I breathe in their bubbles and start from the beginning. And speak and breathe until both become easy for me. And when I’m relieved of the need to speak, I just breathe.

And when there’s nothing left, the ugly fish suck the last tears from my lashes, the last giggle from my lips and give me a gift only an ugly fish can give. They say, “You don’t need to be frightened of getting lost. It is a blessing, because it will always lead you home to us. Fall into the muck of life anytime you need to, Stephie. We will always be here, listening for your stories. We take these stories and weave them into the big Stories and tie them with the threads that unite all lives. We need your stories to keep weaving.”

And then they ask something from me, and I promise to do it. “Bring others’ stories from the world above whenever you come, too. Listen as we listen. Weave as we weave. Broaden the fabric that holds us all together. Live as a part of the whole… as you are a part of the whole.”

And I do and I will, ugly fish. Thank you. And I do and I will.

Gratitude for My Housemates

DSC_3526tonedwebTo PJ, Squaw, Cruiser, Maggie, Siva, Jenni, Jackie, Rob, Coda, Nick, Yellie, Rudy, Maizy, Brandon, Mona, Ryan, Matt, Jenn, Elyse, Mia, Kiya, Jason, the frogs and the fish.

Together you’ve seen me through divorce & several other major heartbreaks, deaths of friends & family, two cross-country moves and a couple local ones, job changes, body changes, lifestyle changes, spiritual changes, accomplishments, disappointments, sickness, wellness, dirty dishes, every possible emotion, and the birth of my child.

Never let it be said that living with others isn’t a supremely vulnerable experience. And that, my beloved housemates, represents the very best of love. And the very best of living.

Thank you for contributing to my life, my journey, and my sense of possibility.

In Movement, Goodbye for Now Ojai

Saturday afternoon found me flying solo at the coffee shop. Among the reader, writers, and chatters I noticed a man in the corner, eyes closed, face peacefully upturned to received the kiss of the gentle winter sun. He captivated me with his longing look of hopeful serenity. And then I had to smile. He was holding Total Freedom by Krishnamurti! Oh Ojai, no matter where I go, there you are…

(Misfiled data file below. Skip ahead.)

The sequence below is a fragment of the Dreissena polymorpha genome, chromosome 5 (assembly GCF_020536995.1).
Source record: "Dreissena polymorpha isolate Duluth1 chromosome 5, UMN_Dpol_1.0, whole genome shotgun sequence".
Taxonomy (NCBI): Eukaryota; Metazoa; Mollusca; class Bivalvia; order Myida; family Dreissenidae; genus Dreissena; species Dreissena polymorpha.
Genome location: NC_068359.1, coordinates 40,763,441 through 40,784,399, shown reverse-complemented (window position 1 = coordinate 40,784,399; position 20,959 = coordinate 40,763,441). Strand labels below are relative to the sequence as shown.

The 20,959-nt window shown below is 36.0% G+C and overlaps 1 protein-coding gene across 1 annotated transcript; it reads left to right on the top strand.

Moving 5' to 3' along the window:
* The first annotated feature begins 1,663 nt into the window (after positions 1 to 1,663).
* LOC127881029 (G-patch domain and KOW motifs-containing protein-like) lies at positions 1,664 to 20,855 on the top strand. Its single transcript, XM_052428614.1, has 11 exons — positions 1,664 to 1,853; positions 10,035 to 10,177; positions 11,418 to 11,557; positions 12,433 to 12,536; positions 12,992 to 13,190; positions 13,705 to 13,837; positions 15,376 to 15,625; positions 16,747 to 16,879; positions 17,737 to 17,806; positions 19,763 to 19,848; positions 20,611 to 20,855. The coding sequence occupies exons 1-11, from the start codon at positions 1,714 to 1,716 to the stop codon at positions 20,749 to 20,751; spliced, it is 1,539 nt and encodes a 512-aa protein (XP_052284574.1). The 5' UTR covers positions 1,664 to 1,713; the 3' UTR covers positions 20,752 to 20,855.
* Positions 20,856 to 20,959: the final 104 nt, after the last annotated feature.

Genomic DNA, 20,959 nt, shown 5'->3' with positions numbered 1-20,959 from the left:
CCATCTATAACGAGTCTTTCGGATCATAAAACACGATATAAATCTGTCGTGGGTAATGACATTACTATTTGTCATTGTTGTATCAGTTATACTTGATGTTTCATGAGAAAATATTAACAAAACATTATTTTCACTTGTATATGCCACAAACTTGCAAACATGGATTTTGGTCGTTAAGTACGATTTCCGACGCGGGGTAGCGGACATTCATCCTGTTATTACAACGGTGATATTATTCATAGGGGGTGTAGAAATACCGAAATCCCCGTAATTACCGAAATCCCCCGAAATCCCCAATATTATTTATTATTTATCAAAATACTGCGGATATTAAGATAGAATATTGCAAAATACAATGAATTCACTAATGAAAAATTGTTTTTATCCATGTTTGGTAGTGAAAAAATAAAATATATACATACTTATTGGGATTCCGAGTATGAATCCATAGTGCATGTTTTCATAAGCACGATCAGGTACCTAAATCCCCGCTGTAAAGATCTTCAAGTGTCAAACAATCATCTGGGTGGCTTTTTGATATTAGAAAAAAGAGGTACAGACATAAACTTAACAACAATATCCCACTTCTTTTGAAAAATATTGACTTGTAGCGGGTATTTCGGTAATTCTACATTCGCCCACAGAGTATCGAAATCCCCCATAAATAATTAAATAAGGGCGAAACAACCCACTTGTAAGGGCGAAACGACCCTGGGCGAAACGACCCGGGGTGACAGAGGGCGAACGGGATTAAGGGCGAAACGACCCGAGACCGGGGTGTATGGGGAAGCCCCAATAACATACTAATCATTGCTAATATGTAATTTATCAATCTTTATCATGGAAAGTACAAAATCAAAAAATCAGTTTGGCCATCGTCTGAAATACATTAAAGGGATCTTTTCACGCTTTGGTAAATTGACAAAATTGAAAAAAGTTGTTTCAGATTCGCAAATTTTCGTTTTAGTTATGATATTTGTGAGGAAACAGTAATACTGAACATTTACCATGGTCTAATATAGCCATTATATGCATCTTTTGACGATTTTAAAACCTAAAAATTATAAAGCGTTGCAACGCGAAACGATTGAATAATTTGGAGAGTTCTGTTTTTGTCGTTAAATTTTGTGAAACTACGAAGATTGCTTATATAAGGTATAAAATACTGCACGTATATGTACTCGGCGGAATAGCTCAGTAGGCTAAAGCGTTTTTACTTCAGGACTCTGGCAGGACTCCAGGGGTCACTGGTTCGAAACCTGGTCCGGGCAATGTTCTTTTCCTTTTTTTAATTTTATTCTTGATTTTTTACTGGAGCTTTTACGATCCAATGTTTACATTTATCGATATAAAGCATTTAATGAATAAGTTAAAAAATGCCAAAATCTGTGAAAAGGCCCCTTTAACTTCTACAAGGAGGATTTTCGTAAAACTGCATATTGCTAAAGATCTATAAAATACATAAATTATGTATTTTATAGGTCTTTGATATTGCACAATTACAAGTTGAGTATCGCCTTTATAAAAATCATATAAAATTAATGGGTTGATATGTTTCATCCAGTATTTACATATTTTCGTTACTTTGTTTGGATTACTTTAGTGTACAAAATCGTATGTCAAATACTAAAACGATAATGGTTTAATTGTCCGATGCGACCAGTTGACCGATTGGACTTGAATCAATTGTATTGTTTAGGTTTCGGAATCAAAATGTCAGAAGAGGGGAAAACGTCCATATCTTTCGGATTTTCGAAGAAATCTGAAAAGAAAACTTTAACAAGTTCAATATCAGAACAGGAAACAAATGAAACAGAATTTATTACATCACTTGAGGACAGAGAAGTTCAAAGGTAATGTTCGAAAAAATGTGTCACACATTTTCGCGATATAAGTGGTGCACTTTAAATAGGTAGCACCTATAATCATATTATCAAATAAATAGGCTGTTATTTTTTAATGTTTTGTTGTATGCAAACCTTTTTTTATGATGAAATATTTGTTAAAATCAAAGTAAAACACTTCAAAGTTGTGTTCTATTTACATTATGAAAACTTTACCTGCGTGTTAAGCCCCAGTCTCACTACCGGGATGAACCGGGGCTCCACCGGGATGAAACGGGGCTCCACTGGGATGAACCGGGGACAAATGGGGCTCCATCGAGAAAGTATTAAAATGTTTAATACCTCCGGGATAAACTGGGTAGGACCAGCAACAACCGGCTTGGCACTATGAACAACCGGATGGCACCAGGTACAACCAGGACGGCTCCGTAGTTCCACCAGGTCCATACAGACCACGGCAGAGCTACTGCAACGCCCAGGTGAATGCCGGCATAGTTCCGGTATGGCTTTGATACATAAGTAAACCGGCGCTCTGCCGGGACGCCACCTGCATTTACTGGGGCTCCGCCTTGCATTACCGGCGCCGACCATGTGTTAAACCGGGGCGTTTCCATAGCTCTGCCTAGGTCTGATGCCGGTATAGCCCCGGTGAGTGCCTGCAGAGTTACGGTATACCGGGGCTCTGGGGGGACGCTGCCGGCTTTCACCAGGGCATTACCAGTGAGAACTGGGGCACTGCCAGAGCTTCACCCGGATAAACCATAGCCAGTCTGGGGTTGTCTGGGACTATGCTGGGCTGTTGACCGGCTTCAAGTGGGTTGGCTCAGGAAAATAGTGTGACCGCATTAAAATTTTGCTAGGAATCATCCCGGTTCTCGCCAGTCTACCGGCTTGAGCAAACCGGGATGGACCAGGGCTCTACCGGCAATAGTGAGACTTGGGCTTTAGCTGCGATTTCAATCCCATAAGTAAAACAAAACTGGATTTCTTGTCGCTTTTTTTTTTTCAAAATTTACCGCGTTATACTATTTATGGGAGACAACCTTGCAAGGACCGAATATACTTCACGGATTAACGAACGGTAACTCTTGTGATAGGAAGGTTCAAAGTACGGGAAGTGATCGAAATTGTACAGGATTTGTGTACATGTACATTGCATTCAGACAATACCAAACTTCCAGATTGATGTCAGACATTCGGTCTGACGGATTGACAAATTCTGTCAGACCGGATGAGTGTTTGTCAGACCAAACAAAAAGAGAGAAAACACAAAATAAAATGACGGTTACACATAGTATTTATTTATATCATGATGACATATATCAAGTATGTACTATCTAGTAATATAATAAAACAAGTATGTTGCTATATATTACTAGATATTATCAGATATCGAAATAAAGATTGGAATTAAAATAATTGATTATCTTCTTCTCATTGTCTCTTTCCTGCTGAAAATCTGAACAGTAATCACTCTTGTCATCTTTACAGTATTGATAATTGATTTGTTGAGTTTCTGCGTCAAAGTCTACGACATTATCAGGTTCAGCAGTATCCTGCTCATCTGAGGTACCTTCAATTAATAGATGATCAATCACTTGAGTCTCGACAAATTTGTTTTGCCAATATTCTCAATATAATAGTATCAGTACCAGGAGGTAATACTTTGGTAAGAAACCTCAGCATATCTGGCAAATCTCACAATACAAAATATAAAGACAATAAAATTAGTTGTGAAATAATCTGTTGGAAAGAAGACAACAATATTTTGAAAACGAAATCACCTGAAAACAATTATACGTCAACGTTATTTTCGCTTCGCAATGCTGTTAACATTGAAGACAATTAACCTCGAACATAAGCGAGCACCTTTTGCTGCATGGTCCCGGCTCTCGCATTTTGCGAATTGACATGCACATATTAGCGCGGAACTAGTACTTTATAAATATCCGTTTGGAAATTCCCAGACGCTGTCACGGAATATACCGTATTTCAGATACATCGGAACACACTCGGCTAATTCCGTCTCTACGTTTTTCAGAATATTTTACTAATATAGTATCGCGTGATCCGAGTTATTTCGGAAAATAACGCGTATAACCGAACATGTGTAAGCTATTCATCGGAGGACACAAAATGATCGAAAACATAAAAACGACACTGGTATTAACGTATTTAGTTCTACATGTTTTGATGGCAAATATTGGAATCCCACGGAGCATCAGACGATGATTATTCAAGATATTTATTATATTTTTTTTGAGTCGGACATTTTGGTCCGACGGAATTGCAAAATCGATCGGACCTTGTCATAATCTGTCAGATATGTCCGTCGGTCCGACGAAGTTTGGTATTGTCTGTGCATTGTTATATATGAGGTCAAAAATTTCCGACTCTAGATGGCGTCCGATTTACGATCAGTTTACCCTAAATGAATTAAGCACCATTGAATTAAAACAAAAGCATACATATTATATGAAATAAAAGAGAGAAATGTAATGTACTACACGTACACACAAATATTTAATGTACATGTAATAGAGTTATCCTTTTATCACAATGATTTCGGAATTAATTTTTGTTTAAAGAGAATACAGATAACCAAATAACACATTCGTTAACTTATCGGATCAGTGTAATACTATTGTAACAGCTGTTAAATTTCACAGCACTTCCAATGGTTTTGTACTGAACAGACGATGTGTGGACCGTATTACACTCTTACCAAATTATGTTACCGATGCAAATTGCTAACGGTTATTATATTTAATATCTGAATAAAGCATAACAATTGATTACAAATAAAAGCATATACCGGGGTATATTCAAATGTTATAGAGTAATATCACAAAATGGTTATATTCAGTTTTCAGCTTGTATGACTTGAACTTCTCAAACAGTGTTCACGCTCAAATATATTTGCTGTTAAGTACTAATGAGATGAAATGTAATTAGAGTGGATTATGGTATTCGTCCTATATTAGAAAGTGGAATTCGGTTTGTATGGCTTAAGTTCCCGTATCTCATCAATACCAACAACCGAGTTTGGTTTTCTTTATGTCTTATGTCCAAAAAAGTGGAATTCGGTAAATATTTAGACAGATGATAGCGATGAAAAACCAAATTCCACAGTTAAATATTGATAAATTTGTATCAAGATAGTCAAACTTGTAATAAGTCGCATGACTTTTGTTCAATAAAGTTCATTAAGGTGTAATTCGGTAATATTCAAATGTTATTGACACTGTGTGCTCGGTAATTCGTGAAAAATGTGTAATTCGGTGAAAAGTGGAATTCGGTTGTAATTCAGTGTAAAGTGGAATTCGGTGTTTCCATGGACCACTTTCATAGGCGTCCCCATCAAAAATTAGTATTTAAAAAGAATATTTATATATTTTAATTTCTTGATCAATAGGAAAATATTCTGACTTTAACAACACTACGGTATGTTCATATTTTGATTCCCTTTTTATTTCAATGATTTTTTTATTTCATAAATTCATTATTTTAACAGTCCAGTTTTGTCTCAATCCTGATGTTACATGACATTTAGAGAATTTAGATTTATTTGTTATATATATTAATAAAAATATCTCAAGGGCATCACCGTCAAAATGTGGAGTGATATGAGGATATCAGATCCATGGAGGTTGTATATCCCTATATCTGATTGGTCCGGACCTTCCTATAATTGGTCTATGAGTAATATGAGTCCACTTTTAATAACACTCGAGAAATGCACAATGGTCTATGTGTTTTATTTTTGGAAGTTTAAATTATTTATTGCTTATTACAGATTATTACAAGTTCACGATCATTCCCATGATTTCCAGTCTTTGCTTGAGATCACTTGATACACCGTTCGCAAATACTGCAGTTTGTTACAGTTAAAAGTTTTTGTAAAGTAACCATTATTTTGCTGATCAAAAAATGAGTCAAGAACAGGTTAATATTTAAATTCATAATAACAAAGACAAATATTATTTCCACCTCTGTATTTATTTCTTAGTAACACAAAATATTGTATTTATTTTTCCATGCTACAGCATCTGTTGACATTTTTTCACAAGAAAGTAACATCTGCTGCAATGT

I recall the dry, dusty smell of your valley after many hot months when even the moss in the swimming holes has moved on. And when, at last, the rain arrives, I pray it lingers long enough to wash that seemingly eternal dust from deeply worn crevasses in flesh and stone.

The heat’s expression is rivaled only by the intense solitude of the Ojai people – even those ‘social butterflies’ who meet each sunset at one or another gathering in yurts, temples, cafes or pubs. Artists and healers standing shoulder to shoulder; I could not escape the quietly frenetic turning, churning of so many souls longing and searching for their Great True Expression.

I mourn your mystical myriad flora and fauna here in the city, cannot find a fraction of the stars, and never hear my coyote family singing in the darkness. Tiny tears fall that I will not see them walking by my house or see the streetlight reflecting in their eyes as I say “hello, goodnight, brother”. The owls and frogs don not sing us lullabies. There are no poison oak to sternly remind me when I’ve gone off the path.

I grieve my friends who continue on with walks and potlucks. Their waterland smiles and supple bodies hug like the sea on a kind day. Sometimes it’s as if I’ve died or was never born. It’s as if the wind took me away like the jasmine in the heat, its smell so deeply penetrating in its subtlety, then gone. Just the memory of a flower. Just a delicate vine without sound.

And then I wake again to the bright sunlight of Denver, and it doesn’t scare me. Because I know it won’t burn my skin for months on end. The wind will come and pull a cold rush down upon my day, maybe even bring heavy snow or rain. And my lungs will open with the possibilities that change brings. My shoulders will drop into place and I will breathe. And tomorrow – or later today – the sun will return her rays again to warm my face. And I see that this, above everything, is why I’ve returned to this Rocky Mountain place. I am a mountain bird. My wings need wind and my heart needs change.